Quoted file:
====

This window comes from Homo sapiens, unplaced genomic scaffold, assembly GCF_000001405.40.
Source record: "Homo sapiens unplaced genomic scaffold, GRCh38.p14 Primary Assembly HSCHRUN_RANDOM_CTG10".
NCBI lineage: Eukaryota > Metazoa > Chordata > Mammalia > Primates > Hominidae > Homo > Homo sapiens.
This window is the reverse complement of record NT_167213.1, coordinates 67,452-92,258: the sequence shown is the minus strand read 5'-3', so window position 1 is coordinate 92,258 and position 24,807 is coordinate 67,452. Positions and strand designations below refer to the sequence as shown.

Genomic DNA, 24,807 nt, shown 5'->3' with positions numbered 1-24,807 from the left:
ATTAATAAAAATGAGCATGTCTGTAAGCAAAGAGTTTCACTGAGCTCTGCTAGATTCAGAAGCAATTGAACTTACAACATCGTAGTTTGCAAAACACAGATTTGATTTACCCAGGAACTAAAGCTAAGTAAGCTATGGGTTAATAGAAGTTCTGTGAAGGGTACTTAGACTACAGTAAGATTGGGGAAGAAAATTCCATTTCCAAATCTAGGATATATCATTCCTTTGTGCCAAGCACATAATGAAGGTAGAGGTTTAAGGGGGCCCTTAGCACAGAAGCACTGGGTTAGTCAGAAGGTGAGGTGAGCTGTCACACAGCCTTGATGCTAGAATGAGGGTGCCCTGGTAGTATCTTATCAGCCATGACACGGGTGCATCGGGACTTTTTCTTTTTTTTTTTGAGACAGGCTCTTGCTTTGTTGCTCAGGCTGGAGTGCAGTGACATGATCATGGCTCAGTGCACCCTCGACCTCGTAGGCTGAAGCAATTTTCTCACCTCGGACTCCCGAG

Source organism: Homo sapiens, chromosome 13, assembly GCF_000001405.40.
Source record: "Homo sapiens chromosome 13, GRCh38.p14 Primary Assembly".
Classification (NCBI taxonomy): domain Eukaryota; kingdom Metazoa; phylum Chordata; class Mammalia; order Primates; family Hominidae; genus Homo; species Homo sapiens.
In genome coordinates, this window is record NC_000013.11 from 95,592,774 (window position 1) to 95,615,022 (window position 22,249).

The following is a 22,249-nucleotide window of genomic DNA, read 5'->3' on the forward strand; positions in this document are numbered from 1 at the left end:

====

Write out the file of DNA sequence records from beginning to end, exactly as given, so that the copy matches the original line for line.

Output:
This window comes from Homo sapiens, unplaced genomic scaffold, assembly GCF_000001405.40.
Source record: "Homo sapiens unplaced genomic scaffold, GRCh38.p14 Primary Assembly HSCHRUN_RANDOM_CTG10".
NCBI lineage: Eukaryota > Metazoa > Chordata > Mammalia > Primates > Hominidae > Homo > Homo sapiens.
This window is the reverse complement of record NT_167213.1, coordinates 67,452-92,258: the sequence shown is the minus strand read 5'-3', so window position 1 is coordinate 92,258 and position 24,807 is coordinate 67,452. Positions and strand designations below refer to the sequence as shown.

Genomic DNA, 24,807 nt, shown 5'->3' with positions numbered 1-24,807 from the left:
ATTAATAAAAATGAGCATGTCTGTAAGCAAAGAGTTTCACTGAGCTCTGCTAGATTCAGAAGCAATTGAACTTACAACATCGTAGTTTGCAAAACACAGATTTGATTTACCCAGGAACTAAAGCTAAGTAAGCTATGGGTTAATAGAAGTTCTGTGAAGGGTACTTAGACTACAGTAAGATTGGGGAAGAAAATTCCATTTCCAAATCTAGGATATATCATTCCTTTGTGCCAAGCACATAATGAAGGTAGAGGTTTAAGGGGGCCCTTAGCACAGAAGCACTGGGTTAGTCAGAAGGTGAGGTGAGCTGTCACACAGCCTTGATGCTAGAATGAGGGTGCCCTGGTAGTATCTTATCAGCCATGACACGGGTGCATCGGGACTTTTTCTTTTTTTTTTTGAGACAGGCTCTTGCTTTGTTGCTCAGGCTGGAGTGCAGTGACATGATCATGGCTCAGTGCACCCTCGACCTCGTAGGCTGAAGCAATTTTCTCACCTCGGACTCCCGAG

Source organism: Homo sapiens, chromosome 13, assembly GCF_000001405.40.
Source record: "Homo sapiens chromosome 13, GRCh38.p14 Primary Assembly".
Classification (NCBI taxonomy): domain Eukaryota; kingdom Metazoa; phylum Chordata; class Mammalia; order Primates; family Hominidae; genus Homo; species Homo sapiens.
In genome coordinates, this window is record NC_000013.11 from 95,592,774 (window position 1) to 95,615,022 (window position 22,249).

The following is a 22,249-nucleotide window of genomic DNA, read 5'->3' on the forward strand; positions in this document are numbered from 1 at the left end: